Jolene Burdge, the sister of another of Hastert’s alleged victims, also testified. “I will always wonder if you are just sorry you got caught,” she told Hastert. Meanwhile, “Individual A,” whose demands for money led to Hastert’s indictment, has filed a civil suit against Hastert seeking payment of the rest of the $3.5 million he was promised.

In a statement to the court, Hastert apologized to his victims for his past conduct and to the government for lying. “I am deeply ashamed to be standing before you today,” he said, offering that he “mistreated” some of his athletes. “I am sorry to those I hurt. What I did was wrong. I regret it. I took advantage of them.”

Judge Durkin marveled at the spectacle before him. “Nothing is more stunning than having ‘serial child molester’ and ‘speaker of the House’ in the same sentence,” he told Hastert. He also rejected arguments from Hastert’s lawyers that the former speaker was infirm and clueless about much of what allegedly happened with Individual A. “At the time this was going on, sir, you were a lobbyist,” he told Hastert. Even so, Durkin acknowledged that he was limited in how far he could go in sentencing Hastert, in large part because he’d only been charged with banking crimes. “I can’t sentence you as a child molester,” Durkin lamented.

“This is a horrible case,” Durkin noted before adjourning. “I don’t ever want to see a case like this again.”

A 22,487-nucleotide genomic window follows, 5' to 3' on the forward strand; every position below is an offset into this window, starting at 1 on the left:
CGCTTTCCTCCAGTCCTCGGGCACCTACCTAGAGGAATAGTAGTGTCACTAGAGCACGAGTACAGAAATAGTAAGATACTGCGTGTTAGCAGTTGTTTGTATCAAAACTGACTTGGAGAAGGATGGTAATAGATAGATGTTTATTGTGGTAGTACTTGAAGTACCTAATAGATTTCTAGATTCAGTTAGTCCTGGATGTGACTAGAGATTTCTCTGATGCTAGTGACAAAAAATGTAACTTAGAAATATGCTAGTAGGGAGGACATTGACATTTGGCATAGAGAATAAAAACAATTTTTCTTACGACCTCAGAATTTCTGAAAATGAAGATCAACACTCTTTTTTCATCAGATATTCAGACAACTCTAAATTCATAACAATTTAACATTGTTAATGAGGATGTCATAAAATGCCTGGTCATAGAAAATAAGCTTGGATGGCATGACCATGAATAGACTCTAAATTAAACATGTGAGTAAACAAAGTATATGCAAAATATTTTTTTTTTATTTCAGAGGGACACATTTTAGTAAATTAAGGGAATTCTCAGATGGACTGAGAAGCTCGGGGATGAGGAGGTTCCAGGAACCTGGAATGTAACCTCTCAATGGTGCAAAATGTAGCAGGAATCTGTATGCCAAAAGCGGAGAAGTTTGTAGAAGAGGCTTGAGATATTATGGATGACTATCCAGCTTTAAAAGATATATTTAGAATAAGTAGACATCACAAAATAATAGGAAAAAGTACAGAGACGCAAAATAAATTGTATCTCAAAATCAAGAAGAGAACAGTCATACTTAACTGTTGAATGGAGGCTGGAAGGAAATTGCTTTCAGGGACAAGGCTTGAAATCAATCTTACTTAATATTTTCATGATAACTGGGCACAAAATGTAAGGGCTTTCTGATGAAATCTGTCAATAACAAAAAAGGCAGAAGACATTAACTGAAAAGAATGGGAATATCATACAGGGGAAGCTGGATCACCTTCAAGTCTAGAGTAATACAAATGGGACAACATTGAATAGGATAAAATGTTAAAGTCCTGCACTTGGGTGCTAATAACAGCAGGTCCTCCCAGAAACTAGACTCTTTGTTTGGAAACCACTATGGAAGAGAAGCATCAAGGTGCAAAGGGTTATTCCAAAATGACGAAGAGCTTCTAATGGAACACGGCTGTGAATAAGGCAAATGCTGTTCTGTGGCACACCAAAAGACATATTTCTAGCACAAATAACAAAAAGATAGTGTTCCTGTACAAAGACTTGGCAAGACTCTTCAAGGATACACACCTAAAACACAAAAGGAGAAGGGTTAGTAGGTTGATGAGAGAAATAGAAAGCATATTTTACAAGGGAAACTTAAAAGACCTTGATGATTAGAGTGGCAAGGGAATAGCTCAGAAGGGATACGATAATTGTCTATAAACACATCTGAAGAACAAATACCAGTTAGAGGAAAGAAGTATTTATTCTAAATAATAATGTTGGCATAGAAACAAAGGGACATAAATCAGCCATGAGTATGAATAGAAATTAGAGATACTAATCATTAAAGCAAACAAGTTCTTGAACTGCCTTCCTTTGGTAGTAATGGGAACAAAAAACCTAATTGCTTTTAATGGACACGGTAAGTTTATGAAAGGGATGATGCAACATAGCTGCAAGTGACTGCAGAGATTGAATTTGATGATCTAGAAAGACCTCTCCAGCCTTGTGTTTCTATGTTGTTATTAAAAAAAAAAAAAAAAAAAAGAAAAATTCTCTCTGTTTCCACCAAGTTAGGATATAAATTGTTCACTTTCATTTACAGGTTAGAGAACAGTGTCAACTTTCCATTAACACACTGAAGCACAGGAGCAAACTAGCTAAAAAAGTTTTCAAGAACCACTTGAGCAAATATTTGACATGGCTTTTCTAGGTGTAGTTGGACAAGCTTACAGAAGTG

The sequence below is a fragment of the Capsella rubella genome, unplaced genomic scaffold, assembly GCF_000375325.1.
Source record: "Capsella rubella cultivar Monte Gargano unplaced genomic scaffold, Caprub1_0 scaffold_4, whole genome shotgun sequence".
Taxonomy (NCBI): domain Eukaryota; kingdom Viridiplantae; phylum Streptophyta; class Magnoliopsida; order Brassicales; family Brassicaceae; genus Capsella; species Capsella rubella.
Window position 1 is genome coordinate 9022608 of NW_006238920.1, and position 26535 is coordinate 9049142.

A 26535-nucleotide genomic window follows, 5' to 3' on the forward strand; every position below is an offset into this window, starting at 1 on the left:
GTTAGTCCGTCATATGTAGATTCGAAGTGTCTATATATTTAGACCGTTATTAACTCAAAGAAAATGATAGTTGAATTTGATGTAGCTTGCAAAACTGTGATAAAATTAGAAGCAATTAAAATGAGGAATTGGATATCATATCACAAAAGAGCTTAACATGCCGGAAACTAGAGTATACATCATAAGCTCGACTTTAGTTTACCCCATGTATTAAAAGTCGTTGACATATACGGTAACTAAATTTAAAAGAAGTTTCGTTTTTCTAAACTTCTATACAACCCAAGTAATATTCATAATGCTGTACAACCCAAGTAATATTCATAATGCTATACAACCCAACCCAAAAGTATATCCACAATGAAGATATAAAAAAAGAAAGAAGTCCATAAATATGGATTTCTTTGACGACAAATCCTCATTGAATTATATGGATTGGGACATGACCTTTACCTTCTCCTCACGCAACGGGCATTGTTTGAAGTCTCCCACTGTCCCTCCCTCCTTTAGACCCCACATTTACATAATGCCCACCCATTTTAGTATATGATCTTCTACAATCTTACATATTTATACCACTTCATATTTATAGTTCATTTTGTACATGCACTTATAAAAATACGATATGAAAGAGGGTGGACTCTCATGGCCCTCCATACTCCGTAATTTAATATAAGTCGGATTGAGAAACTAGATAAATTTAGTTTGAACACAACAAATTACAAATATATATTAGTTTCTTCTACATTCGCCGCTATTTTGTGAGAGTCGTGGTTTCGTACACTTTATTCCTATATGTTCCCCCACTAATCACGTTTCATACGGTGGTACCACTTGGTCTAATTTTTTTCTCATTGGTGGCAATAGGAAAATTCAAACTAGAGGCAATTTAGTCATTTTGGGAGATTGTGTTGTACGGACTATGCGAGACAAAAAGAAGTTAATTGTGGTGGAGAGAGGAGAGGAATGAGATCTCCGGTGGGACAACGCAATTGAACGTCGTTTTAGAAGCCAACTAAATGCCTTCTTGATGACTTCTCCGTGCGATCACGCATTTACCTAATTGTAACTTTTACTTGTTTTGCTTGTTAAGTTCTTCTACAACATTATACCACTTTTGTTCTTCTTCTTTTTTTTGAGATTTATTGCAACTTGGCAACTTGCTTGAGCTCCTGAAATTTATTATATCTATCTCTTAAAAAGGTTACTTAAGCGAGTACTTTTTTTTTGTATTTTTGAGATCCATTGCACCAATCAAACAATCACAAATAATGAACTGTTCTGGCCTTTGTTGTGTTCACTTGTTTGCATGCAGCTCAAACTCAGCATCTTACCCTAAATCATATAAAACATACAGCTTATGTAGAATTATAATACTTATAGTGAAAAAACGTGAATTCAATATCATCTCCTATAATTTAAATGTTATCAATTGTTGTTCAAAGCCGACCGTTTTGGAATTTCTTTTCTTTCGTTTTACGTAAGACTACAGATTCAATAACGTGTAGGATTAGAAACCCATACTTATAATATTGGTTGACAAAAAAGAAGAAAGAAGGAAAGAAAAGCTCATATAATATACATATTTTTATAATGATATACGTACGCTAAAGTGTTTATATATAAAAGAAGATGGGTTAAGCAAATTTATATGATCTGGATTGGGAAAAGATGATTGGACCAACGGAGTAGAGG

DOES IT FEEL LIKE POLITICS IS AT A BREAKING POINT?

Headshot of Editor in Chief of Mother Jones, Clara Jeffery

It sure feels that way to me, and here at Mother Jones, we’ve been thinking a lot about what journalism needs to do differently, and how we can have the biggest impact.

We kept coming back to one word: corruption. Democracy and the rule of law being undermined by those with wealth and power for their own gain. So we're launching an ambitious Mother Jones Corruption Project to do deep, time-intensive reporting on systemic corruption, and asking the MoJo community to help crowdfund it.

We aim to hire, build a team, and give them the time and space needed to understand how we got here and how we might get out. We want to dig into the forces and decisions that have allowed massive conflicts of interest, influence peddling, and win-at-all-costs politics to flourish.

It's unlike anything we've done, and we have seed funding to get started, but we're looking to raise $500,000 from readers by July when we'll be making key budgeting decisions—and the more resources we have by then, the deeper we can dig. If our plan sounds good to you, please help kickstart it with a tax-deductible donation today.

Thanks for reading—whether or not you can pitch in today, or ever, I'm glad you're with us.

Signed by Clara Jeffery

Clara Jeffery, Editor-in-Chief

We Recommend

Latest

Sign up for our newsletters

Subscribe and we'll send Mother Jones straight to your inbox.

Get our award-winning magazine

Save big on a full year of investigations, ideas, and insights.

Subscribe

Support our journalism

Help Mother Jones' reporters dig deep with a tax-deductible donation.

Donate

Share your feedback: We’re planning to launch a new version of the comments section. Help us test it.